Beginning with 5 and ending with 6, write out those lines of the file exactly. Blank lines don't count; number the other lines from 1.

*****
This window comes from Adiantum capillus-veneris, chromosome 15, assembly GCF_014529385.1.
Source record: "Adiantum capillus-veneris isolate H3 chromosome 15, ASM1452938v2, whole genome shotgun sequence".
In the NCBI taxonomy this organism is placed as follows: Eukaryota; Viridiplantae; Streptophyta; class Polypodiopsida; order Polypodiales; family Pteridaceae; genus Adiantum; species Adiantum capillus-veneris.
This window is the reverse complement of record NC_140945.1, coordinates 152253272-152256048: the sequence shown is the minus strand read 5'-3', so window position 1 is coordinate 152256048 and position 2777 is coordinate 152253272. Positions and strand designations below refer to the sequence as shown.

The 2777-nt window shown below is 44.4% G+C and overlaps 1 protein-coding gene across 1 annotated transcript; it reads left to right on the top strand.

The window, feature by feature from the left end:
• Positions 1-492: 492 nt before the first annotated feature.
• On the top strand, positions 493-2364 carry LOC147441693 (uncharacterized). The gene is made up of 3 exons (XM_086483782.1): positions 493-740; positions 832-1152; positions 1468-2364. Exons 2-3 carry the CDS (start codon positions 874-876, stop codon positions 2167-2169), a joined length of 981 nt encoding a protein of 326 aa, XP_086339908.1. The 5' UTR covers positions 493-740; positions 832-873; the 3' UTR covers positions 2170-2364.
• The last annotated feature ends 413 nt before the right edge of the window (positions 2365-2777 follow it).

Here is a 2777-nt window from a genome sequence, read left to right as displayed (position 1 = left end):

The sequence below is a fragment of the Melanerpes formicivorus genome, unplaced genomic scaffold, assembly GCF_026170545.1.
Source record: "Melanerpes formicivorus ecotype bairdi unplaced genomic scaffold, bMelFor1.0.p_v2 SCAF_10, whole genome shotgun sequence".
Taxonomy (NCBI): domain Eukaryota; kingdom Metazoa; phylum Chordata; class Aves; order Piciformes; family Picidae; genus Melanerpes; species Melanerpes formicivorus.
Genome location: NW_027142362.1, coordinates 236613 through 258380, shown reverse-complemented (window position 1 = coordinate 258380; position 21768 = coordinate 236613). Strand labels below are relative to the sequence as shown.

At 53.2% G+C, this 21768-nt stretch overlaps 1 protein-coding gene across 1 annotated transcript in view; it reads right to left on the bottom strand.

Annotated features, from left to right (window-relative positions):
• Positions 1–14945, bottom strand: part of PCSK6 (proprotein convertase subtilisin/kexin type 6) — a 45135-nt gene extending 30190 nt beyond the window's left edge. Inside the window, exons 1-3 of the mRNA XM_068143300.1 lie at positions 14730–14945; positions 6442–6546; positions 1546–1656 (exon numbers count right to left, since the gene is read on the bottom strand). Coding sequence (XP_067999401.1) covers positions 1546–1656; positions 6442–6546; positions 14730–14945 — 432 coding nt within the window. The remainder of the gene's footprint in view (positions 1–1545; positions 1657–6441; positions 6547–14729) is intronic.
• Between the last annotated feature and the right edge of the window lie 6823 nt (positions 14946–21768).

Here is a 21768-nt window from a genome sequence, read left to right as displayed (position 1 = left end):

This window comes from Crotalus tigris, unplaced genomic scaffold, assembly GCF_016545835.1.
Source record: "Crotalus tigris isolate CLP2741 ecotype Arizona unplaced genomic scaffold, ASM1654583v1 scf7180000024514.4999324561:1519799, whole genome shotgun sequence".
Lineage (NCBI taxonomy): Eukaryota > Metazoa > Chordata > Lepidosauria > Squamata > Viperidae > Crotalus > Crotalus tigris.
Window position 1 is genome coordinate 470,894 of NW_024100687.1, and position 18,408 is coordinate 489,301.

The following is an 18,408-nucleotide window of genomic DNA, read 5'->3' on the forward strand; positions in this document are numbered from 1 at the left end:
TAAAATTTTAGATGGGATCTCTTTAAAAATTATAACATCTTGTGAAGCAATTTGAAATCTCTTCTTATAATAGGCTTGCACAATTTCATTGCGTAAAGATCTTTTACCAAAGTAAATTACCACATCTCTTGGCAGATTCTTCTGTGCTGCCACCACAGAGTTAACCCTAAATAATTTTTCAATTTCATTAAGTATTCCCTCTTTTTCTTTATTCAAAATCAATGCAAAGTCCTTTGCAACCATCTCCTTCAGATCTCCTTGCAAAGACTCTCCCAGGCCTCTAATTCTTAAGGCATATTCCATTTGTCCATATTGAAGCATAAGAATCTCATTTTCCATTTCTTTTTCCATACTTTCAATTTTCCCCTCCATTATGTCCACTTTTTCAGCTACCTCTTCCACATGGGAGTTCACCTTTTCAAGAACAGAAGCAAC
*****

The 2777-nt window shown below is 44.4% G+C and overlaps 1 protein-coding gene across 1 annotated transcript; it reads left to right on the top strand.

The window, feature by feature from the left end: